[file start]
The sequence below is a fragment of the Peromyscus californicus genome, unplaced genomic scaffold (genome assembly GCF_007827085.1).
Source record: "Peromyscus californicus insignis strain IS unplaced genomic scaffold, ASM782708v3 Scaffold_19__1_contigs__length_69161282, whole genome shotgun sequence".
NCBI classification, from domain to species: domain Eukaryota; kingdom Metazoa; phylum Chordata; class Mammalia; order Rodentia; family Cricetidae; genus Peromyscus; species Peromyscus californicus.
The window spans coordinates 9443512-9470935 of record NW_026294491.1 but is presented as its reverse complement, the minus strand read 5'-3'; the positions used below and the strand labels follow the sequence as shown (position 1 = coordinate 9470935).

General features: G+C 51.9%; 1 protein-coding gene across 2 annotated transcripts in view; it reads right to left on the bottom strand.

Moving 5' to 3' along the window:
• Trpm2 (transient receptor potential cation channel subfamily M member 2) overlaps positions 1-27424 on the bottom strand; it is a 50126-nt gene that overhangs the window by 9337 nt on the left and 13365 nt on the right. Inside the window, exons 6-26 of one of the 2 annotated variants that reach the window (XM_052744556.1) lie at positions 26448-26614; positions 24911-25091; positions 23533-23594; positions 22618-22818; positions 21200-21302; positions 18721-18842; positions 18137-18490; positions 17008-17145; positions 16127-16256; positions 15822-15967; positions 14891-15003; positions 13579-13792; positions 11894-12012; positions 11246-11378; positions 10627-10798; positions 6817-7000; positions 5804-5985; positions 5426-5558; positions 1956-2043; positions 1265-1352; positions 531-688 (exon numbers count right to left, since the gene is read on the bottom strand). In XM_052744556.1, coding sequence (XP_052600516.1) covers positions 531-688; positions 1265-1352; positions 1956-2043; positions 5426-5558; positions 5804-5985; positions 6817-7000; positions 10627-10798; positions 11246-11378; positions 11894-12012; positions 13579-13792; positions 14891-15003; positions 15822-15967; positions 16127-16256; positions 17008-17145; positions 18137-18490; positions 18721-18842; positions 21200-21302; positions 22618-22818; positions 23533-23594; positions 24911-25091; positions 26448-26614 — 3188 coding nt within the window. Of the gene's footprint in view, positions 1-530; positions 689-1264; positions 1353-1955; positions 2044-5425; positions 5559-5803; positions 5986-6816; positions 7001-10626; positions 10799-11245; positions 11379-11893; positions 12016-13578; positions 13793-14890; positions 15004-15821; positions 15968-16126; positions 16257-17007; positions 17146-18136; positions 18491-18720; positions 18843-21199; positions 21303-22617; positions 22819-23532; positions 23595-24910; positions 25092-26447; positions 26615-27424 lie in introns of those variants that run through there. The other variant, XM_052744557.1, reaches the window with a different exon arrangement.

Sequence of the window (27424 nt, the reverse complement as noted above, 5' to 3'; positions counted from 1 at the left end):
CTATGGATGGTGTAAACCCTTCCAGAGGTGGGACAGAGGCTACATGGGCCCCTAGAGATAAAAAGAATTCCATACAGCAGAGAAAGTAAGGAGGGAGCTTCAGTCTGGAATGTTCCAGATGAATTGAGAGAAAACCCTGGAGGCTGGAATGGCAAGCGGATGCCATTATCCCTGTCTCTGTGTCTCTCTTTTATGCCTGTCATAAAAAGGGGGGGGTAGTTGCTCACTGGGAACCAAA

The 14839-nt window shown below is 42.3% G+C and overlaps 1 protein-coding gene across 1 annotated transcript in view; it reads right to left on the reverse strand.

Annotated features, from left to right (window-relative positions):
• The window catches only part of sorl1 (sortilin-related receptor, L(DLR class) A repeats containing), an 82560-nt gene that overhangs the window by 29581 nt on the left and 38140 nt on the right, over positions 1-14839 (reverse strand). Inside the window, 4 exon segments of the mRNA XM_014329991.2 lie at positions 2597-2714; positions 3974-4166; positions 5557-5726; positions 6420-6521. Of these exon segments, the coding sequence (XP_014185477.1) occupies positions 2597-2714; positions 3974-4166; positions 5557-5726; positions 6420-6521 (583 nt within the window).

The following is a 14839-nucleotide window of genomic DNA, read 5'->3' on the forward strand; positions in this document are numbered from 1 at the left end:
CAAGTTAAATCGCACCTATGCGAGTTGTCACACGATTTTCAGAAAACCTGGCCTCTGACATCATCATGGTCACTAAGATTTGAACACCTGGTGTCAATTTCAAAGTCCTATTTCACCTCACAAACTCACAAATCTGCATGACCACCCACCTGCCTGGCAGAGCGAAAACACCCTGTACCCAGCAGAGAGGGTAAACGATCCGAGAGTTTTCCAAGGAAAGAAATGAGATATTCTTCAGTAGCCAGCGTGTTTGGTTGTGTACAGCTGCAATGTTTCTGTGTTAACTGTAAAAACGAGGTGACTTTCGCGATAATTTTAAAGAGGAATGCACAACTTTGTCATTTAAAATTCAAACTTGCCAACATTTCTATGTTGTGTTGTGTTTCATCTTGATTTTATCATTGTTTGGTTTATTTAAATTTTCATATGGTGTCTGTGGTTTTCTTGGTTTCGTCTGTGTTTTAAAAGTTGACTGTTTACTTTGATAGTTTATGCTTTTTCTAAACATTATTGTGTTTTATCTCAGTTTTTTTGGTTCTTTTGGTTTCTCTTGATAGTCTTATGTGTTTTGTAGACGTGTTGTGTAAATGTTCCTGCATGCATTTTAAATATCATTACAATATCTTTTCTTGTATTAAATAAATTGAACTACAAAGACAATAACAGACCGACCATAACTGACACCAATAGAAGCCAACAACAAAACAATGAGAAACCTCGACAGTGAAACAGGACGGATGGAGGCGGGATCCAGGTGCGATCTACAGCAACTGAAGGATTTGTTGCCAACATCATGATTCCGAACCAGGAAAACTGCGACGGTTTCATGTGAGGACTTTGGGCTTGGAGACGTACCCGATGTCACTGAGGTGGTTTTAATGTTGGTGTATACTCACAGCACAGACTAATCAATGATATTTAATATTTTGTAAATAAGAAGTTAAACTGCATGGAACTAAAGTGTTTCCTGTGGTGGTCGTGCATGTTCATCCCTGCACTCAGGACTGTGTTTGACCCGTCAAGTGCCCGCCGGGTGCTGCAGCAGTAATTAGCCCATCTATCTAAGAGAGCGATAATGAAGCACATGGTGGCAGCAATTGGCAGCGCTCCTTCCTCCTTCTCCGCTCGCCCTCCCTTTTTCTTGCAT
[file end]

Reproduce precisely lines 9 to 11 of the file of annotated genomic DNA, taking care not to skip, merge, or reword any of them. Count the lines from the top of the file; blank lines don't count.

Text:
CTATGGATGGTGTAAACCCTTCCAGAGGTGGGACAGAGGCTACATGGGCCCCTAGAGATAAAAAGAATTCCATACAGCAGAGAAAGTAAGGAGGGAGCTTCAGTCTGGAATGTTCCAGATGAATTGAGAGAAAACCCTGGAGGCTGGAATGGCAAGCGGATGCCATTATCCCTGTCTCTGTGTCTCTCTTTTATGCCTGTCATAAAAAGGGGGGGGTAGTTGCTCACTGGGAACCAAA

The 14839-nt window shown below is 42.3% G+C and overlaps 1 protein-coding gene across 1 annotated transcript in view; it reads right to left on the reverse strand.

Annotated features, from left to right (window-relative positions):